• Set some goals for making changes and enjoy success.
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3.Physical activity

People who are more physically active have a lower risk of bowel cancer. Being active can help you maintain a healthy body weight and makes you feel good.

Try to do at least 30 minutes of physical activity such as brisk walking, five times a week. As fitness improves, aim for 60 minutes.

If you don’t do much physical activity, try starting with 10 minutes and increase the time gradually. Not all workouts have to take place in a gym, they should also be fun.

You can be more active by:

  • Taking the stairs instead of the lift or escalator
  • Walking to the shops
  • Doing the housework
  • walking the dog
  • Getting off the bus a few stops earlier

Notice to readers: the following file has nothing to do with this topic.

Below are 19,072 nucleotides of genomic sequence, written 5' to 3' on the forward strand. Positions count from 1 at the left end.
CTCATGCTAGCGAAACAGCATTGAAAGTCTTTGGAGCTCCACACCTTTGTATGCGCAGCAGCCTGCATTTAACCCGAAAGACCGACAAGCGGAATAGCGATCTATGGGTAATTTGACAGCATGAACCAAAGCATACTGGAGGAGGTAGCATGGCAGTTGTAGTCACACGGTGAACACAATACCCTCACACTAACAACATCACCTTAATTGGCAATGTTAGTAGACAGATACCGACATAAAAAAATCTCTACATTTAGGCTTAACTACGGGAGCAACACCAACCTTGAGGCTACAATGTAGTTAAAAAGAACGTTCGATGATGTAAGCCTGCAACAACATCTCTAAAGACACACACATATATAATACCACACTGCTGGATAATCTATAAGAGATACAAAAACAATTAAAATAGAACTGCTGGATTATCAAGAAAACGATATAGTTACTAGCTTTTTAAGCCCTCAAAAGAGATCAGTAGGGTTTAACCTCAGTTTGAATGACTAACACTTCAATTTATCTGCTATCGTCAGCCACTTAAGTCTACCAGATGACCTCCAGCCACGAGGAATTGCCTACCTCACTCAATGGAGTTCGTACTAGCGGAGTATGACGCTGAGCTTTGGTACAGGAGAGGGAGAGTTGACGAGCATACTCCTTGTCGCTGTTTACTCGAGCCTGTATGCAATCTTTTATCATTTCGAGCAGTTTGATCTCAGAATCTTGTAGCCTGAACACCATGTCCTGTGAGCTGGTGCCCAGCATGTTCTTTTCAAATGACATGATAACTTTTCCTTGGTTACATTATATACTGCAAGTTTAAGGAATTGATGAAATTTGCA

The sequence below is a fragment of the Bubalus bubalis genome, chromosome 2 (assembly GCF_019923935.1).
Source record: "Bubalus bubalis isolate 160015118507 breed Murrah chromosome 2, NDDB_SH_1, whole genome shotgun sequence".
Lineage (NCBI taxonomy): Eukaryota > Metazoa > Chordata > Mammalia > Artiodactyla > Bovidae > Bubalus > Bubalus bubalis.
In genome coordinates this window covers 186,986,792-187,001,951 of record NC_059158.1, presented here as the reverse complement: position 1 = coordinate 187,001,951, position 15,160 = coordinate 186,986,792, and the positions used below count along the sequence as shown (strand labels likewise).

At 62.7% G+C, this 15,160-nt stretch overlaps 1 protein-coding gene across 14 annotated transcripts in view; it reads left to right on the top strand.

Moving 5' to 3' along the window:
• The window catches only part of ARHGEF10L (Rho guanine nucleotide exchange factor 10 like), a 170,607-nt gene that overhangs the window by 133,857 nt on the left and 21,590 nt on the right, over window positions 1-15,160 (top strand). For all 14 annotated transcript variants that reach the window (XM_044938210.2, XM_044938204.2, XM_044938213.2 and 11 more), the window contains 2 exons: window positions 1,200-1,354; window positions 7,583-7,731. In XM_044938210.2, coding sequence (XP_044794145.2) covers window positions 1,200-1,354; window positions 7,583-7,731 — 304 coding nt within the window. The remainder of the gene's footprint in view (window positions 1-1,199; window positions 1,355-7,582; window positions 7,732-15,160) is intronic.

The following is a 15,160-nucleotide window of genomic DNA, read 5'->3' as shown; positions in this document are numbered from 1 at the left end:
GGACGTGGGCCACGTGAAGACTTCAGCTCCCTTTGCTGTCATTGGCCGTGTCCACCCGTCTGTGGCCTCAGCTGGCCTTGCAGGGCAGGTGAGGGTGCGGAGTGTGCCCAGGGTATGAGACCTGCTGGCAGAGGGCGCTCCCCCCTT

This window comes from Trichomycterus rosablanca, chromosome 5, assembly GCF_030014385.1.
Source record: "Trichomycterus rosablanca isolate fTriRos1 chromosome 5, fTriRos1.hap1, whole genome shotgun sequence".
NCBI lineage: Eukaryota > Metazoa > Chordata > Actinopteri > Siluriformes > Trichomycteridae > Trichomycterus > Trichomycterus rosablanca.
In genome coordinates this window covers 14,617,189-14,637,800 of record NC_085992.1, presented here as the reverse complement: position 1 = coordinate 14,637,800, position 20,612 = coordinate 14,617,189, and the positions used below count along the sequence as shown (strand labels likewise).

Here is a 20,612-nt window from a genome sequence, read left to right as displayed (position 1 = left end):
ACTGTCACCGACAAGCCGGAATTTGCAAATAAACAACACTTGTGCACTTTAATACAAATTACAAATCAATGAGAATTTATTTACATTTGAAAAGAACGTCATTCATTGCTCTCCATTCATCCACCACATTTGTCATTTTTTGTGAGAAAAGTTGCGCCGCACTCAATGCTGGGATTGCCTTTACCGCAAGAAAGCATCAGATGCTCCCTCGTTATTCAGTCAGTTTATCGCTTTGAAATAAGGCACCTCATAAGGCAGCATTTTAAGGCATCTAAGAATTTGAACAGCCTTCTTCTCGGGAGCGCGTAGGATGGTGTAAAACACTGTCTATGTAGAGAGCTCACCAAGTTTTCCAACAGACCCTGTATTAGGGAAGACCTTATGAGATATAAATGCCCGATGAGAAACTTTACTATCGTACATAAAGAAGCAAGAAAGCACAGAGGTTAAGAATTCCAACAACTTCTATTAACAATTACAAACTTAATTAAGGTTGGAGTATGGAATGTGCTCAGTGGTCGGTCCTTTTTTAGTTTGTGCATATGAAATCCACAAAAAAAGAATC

For more tips on how to improve physical fitness, click here.

4. Alcohol

Alcohol is linked to seven types of cancer including bowel cancer. It is estimated that about 6 out of 100 bowel cancers (6%) in the UK are linked to alcohol.

To avoid any cancer, it is best to give up alcohol all together.

If not, keep consumption low with a limit of no more than 14 units a week and try to spread it out over seven days.

What is a unit of alcohol?

  • A pint of average strength beer or lager = 2.8 units
  • One standard glass of wine (175ml) = 2.3 units
  • One measure of spirits = 1 unit

5. Tuxedo

As well as being linked to several other cancers, an estimated 7% of bowel cancer cases in the UK are linked to tobacco smoking.

Bowel cancer risk increases with the number of cigarettes smoked per day.

Smokers are more likely to develop polyps, which can become cancerous.

The only tip that can be offered here is to avoid cigarettes or quit them for good.

For resources and services to stop smoking, visit the NHS here.

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George Holan

George Holan is chief editor at Plainsmen Post and has articles published in many notable publications in the last decade.